Since the advent of accounting standard FAS 123R, repricing of options no longer would have significant detrimental impact on a company’s earnings. Rather, the repriced option is valued, and that new value is compared to the value of the option immediately prior to repricing. The increase in value of the repriced option is charged to earnings over the remaining vesting period (or immediately, if the option is fully vested).
If additional awards are granted without canceling outstanding options, then the fair value of the new awards (as opposed to the incremental value compared to the underwater options) is charged to earnings over the vesting period. The original fair value of the underwater options will continue to be expensed unless they were already fully expensed.
In an exchange offer situation, both the original fair value of the underwater options and the incremental value of the new awards are required to be expensed. However, companies that wish to avoid additional accounting charges may devise a value-for-value exchange, such that the value of the replacement awards will equal the value of the options surrendered. There are several factors that come into play in crafting a value-for-value exchange, including reducing the size of the award, extending the vesting period and reducing the life of the award. In addition, if a new award has a longer vesting period, the expense may be recognized over either the remaining vesting period of the original grant or the vesting period of the new award, at the company’s option.
There may be tax implications if the options being repriced are incentive stock options (ISOs). One of the requirements for an ISO is that no more than $100,000 in value of ISOs can first vest in any single year. If more vests, the option agreement can either provide for a deferral of vesting or the additional amount can be non-statutory options.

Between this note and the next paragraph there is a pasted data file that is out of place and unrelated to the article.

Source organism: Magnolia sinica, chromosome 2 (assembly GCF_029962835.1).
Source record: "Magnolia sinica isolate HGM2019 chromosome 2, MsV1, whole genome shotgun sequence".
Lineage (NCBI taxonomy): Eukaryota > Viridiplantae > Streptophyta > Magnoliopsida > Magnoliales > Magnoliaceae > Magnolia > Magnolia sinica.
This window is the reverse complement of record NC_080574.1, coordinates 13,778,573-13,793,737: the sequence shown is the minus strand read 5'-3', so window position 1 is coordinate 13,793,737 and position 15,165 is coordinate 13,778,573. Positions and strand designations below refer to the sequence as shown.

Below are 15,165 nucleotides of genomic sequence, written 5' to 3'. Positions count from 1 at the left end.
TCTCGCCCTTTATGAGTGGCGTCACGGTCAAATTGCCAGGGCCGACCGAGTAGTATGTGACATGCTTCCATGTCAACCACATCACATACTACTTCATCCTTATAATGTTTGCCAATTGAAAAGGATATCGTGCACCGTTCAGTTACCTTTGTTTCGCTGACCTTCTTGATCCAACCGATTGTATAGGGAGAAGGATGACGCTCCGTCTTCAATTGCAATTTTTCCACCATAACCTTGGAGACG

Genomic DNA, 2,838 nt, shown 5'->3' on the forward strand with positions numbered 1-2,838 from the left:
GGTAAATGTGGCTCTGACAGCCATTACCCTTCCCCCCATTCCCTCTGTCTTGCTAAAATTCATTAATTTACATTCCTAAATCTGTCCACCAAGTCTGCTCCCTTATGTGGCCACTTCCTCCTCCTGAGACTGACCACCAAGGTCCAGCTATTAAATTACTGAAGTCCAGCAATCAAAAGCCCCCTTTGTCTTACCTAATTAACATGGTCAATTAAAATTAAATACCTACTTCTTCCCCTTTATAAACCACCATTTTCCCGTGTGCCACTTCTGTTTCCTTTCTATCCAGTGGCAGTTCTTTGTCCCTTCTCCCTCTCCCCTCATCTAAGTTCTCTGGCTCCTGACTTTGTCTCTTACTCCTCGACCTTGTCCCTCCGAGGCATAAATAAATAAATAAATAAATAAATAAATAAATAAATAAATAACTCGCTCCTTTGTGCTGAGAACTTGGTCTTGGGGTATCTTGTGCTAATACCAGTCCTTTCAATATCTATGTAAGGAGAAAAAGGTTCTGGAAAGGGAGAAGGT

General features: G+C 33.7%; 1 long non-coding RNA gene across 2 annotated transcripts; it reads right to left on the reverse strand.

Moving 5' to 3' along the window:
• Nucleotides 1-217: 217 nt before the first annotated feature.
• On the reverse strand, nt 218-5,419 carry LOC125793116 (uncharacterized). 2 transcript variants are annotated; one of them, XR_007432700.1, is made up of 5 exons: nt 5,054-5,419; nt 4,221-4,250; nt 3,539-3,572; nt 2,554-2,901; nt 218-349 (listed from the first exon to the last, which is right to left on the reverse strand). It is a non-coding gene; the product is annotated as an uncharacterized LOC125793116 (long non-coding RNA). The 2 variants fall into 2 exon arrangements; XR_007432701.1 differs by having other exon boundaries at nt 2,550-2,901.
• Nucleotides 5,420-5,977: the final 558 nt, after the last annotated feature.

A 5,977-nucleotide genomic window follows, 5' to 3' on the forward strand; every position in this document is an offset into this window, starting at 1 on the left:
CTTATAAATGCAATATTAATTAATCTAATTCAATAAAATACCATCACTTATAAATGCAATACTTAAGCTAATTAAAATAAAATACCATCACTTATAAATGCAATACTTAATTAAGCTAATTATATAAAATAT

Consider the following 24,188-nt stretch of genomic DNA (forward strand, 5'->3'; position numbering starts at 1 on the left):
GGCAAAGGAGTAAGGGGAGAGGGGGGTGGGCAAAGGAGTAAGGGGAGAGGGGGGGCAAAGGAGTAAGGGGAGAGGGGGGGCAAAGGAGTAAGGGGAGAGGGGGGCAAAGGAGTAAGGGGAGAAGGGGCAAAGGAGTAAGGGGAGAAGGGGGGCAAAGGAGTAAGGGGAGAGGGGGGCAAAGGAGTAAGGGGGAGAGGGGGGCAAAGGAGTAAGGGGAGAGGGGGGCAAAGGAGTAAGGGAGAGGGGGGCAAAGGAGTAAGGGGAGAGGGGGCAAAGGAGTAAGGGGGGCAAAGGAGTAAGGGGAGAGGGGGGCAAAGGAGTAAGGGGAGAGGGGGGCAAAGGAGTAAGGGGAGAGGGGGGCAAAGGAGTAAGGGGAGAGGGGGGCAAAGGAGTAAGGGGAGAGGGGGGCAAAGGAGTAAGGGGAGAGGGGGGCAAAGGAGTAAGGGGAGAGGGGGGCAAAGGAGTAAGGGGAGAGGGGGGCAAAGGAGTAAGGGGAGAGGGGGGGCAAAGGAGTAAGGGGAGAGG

In a repricing or an ISO-for-ISO exchange, the ISO rules take the position that the vesting of both ISOs count towards the $100,000 annual limit. In other words, if, during the year of the repricing or exchange, the old options had already vested before the repricing or exchange, and the new options also vest in part in that same year, the aggregate value of the vested ISOs cannot exceed $100,000. For example, if a participant had an option where a tranche with a value (determined at the time the option was granted) of $80,000 vested on February 3, then on May 9, the option was repriced and the participant vested in $30,000 worth of options in the same year, under the ISO rules, $110,000 worth of options would have vested and $10,000 could not be ISOs. This is basically a math problem that can usually be avoided with careful planning.
Corporate Governance Issues
Public companies need to keep in mind that even though outstanding underwater options are worthless to the option holders, any of the solutions discussed above could encounter shareholder resistance and rankle institutional investors, corporate governance watchdogs and proxy advisers. Shareholders receive no relief when share prices fall, so they may reject the idea of rescuing underwater option-holders. Similarly, institutional investors, corporate governance watchdogs and proxy advisers carefully scrutinize such proposals and generally only back them, if at all, when company executives are precluded from participating and where they believe that management is not responsible for the drop in share price.